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Design contest launched for another Thames bridge

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Wandsworth Council has launched an international design competition for a new bridge across the Thames at Nine Elms in central London

The new structure, which competition organisers have said should be ‘inspiring and innovative’, will link Pimlico embankment on the north side of the river with Nine Elms to the south.

The bridge forms part of £1billion of infrastructure improvements in the huge regeneration area, which includes an extension to the Northern Line with two new underground stations designed by Grimshaw (AJ 12.11.14). According to Transport for London (TfL), the extension will kick-start regeneration in the Nine Elms area, where Kieran Timberlake is currently overseeing the construction of the new US Embassy, and ‘provide major transport benefits’.

The two-stage contest, which was originally announced back in July (AJ 08.07.14), will be judged by Graham Stirk of Rogers Stirk Harbour + Partners’, engineer Henry Bardsley, CABE chair Pam Alexander, head of design at TfL Robin Buckle, and Wandsworth Council leader Ravi Govindia.

Today’s announcement (8 December), comes less than a week after Thomas Heatherwick’s controversial Garden Bridge across the river Thames was approved by Westminster Council (see AJ 02.12.14). The 366m-long planted structure between Queen’s Walk on the South Bank and London Underground’s Temple Station on the north has been criticised for, among other things, being ‘in the wrong place’ (see AJ 29.10.14). 

A TfL-backed feasibility study completed in 2013 found a ‘strong transport case’ for a new link at Nine Elms and it would provide pedestrians and cyclists with an attractive car-free alternative to Chelsea or Vauxhall Bridges. The report suggested the bridge could cost £40 million and carry 9,000 walkers and 9,000 cyclists each day.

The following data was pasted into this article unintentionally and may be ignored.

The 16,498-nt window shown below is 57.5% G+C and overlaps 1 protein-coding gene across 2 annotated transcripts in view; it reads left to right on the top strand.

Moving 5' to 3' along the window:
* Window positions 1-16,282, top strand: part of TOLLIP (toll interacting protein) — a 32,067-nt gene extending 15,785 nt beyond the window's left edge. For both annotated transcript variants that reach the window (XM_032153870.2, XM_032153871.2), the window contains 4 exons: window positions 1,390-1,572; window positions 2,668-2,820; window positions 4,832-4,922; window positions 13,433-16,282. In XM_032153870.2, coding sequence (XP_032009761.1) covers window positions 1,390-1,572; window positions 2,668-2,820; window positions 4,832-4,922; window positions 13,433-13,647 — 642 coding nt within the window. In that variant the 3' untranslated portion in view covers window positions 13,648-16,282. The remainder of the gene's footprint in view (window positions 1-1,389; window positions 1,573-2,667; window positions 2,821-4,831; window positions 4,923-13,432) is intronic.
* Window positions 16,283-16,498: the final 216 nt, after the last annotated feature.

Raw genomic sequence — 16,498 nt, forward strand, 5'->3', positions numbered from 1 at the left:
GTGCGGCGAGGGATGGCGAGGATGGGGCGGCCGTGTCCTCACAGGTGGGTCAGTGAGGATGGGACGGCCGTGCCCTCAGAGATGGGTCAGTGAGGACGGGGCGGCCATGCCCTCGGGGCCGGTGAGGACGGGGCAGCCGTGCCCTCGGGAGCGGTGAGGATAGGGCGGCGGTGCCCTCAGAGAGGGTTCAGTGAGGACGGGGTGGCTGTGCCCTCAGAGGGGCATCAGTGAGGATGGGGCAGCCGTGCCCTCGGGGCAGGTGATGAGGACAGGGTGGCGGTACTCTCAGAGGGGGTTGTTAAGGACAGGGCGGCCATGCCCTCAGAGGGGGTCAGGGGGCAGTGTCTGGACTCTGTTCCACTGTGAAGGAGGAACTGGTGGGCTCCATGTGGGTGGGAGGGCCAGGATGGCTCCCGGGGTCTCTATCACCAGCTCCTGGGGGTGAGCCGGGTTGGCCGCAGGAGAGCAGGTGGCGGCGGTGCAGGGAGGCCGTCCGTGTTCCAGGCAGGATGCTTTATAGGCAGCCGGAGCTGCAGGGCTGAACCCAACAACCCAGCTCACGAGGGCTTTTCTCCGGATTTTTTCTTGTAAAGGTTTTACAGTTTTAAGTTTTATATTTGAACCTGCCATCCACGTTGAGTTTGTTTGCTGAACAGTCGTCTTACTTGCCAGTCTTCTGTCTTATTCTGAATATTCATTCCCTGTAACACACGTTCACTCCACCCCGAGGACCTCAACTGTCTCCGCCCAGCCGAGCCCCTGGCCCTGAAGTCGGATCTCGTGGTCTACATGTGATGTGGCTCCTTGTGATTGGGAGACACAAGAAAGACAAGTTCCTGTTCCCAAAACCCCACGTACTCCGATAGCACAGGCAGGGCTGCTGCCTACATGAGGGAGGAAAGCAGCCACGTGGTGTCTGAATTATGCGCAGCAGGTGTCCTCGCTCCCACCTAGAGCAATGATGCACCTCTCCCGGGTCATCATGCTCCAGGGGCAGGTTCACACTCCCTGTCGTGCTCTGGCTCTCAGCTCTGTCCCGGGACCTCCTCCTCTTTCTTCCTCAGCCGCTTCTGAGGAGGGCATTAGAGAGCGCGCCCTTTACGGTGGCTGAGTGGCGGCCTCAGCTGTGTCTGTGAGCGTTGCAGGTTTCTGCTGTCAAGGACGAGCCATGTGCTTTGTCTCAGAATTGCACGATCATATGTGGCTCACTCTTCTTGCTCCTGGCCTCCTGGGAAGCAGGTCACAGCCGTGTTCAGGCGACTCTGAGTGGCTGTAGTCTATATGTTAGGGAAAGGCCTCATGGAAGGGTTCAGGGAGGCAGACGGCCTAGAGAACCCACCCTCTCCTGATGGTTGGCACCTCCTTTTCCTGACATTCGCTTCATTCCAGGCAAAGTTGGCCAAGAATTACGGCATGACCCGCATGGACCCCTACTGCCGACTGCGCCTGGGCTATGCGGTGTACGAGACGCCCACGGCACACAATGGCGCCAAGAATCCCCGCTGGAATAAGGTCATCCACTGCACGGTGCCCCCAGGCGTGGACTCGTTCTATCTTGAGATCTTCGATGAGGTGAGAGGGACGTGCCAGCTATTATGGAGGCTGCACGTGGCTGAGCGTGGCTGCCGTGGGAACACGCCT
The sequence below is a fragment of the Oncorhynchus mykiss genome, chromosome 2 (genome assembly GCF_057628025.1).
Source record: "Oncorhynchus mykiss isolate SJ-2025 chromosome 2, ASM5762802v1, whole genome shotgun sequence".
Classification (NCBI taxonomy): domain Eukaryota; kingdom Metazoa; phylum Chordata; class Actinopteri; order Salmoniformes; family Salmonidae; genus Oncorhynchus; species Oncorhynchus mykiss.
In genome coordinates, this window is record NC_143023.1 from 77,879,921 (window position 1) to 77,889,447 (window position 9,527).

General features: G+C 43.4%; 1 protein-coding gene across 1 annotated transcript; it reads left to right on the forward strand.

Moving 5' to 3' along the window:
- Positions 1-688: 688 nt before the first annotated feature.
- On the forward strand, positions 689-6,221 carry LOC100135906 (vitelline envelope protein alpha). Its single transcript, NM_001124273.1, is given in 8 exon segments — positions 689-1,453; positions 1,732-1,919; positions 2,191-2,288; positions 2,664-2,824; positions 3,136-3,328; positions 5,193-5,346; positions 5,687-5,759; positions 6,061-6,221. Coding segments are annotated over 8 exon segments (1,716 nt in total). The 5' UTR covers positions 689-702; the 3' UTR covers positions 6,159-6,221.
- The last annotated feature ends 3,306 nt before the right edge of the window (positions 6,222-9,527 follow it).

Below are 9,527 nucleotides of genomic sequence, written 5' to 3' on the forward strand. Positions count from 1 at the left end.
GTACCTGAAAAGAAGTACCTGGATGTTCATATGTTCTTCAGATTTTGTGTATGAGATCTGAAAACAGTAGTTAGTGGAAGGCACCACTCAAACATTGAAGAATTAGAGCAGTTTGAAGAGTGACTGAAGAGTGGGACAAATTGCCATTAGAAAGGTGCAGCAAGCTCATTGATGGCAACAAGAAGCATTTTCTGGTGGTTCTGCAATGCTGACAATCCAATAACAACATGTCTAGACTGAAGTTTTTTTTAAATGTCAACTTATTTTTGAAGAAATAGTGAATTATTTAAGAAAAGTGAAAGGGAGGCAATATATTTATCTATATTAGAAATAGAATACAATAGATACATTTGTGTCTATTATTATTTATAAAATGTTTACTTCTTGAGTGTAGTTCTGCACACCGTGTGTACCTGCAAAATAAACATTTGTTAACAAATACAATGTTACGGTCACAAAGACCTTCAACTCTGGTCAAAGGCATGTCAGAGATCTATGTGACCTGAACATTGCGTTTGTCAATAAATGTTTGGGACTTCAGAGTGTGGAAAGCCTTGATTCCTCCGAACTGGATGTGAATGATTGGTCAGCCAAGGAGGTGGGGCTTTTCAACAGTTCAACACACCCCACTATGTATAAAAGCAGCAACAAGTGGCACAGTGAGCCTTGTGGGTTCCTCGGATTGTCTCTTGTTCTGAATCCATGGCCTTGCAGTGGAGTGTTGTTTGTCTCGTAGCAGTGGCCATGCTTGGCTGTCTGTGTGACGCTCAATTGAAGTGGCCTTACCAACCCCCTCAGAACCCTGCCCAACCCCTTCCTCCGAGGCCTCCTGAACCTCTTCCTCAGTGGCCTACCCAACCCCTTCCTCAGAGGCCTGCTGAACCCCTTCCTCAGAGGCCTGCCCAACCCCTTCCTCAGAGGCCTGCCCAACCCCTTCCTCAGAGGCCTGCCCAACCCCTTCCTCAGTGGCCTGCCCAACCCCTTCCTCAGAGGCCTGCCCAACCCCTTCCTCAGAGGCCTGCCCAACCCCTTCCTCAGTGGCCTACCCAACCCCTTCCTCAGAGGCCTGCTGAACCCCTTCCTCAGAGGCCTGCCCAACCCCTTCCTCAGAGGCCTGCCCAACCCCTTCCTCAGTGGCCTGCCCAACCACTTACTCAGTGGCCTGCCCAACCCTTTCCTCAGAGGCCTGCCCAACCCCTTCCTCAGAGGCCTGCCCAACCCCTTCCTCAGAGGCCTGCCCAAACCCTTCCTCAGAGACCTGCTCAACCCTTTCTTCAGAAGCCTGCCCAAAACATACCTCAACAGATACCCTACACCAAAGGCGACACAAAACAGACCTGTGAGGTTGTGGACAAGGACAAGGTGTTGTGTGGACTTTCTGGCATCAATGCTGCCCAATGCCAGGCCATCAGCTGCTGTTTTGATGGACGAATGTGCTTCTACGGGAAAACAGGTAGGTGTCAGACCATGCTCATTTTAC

Around £26million is already committed to the project through the development of Nine Elms and the winning design would be used to attract additional funding or sponsorship.

Ravi Govindia, leader of Wandsworth Council, said: ‘This is a competition to find a team of brilliant engineers and architects to design a beautiful bridge spanning the Thames.

‘This bridge has the potential to become an inspiring landmark, heralding the changes that are taking place south of the river and making vital connections to the north shore. The transport case is very strong indeed and this will be a valuable and sustainable addition to London’s transport infrastructure.

The design must win the hearts and minds of Londoners

‘This bridge needs to be designed to the highest quality standards: it must be inspiring, elegant and functional. The conundrum of creating a bridge that can be readily used by cyclists and pedestrians alike, that also provides adequate headroom for river traffic, is at the heart of the challenge.

‘The design must also win the hearts and minds of Londoners, particularly the people living in the local area. Developing an inspiring, beautiful design will help us to leverage further funding and take the project to the next stage.’

At stage one, competitors must submit information about the make-up of their teams and explain their approach to five design challenges.  A maximum of four teams will be selected for the next stage.

These four teams will then be asked to draw develop their design ideas and meet with the jury, the technical advisors and members of the residents review panel, before a final winner is selected.

More information about the competition and how to enter can be found, here.


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Readers' comments (1)

  • The race is on!

    It’s set to be an exciting few years for those bridge enthusiasts amongst us in London. There are two bridges with planning consent: our Diamond Jubilee Bridge and The Garden Bridge, and at least two others in the early stages of design including The Nine Elms Bridge and the Lower Thames Crossing (potentially at Woolwich, Gallions Reach or Belvedere). Each have their merits, none are mutually exclusive, serving different purposes for different audiences – but which one will be built first? The Garden Bridge is expected to be completed in 2018; the Nine Elms Bridge could be hot on its heels (subject to a smooth planning process); the Lower Thames Crossing as a road bridge will be a bigger challenge altogether and we expect will take longer to complete. The Diamond Jubilee Bridge is still in the running to be the first and could be open by the summer of 2016, more likely 2017. Progress is being made with funding, and with a fair wind and continued political and public support it really could be the first Thames crossing since the millennium.

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